Why aren't charters serving as innovators?
To the editor:
After reading Barry Grauman's finely crafted Oct. 17 letter concerning the long-term impact of charter schools on our Massachusetts public school systems, I was driven to demonstrate that his data, which I believe to be fundamentally accurate, can be interpreted in a slightly different manner.
First of all, we are really talking about the potential movement to charter schools of about 5,000 new students, a miniscule amount of the almost 1 million students in Massachusetts public schools. Secondly, if given enlightened teachers, reduced bureaucracy and novel approaches, this small number of students can indeed aid in the development of educational breakthroughs in a highly leveraged fashion. A real issue is how and when these breakthroughs can be introduced to the local school systems.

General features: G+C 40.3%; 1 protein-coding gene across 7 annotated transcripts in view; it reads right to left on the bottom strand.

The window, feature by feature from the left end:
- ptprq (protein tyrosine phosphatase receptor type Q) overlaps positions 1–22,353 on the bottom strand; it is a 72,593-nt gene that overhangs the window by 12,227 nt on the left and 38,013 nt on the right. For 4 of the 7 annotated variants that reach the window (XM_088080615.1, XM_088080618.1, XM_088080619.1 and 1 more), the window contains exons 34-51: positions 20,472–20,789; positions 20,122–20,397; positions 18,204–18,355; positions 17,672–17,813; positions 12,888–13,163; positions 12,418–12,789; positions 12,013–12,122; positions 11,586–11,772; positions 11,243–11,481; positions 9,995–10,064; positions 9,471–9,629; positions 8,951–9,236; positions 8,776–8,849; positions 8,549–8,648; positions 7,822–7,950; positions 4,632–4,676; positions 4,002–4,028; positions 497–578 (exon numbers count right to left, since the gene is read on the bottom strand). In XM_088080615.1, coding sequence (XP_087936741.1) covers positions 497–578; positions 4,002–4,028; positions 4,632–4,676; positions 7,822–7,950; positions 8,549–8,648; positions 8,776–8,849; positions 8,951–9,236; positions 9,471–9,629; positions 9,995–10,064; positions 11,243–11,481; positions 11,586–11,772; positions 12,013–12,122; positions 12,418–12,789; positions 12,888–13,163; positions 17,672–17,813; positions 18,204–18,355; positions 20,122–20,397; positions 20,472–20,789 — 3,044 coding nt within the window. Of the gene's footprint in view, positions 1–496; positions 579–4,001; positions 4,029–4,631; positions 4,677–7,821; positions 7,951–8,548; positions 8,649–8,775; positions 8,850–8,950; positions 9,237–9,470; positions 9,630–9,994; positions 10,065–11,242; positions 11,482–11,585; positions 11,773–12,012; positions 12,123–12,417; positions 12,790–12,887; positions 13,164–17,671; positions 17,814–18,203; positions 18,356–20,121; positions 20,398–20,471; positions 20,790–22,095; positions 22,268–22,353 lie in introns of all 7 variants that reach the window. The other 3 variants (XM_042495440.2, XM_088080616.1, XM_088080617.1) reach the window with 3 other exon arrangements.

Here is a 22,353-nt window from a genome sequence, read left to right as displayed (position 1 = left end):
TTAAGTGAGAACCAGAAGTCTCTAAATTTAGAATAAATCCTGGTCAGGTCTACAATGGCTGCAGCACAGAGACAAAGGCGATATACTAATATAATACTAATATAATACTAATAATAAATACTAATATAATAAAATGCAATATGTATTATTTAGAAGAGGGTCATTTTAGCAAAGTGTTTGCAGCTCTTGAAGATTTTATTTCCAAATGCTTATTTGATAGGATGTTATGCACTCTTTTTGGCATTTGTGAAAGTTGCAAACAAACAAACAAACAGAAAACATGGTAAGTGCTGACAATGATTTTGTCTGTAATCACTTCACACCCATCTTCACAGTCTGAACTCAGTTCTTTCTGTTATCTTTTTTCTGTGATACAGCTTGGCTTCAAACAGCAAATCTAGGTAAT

This introductory process whether done at the state level or locally requires commitment, time and energy from those involved. Thus, if no positive results have yet been seen, it may be that a given approach requires more years of demonstrable success, needs significant adaptation to work properly in a given environment or this approach does not have the support of the school administration or faculty.
Before we conclude, as Mr. Grauman did, that there is no positive role for charter schools in our local school systems we should determine why the potential benefits are not filtering down to our local school(s).
Richard Roussin, Hinsdale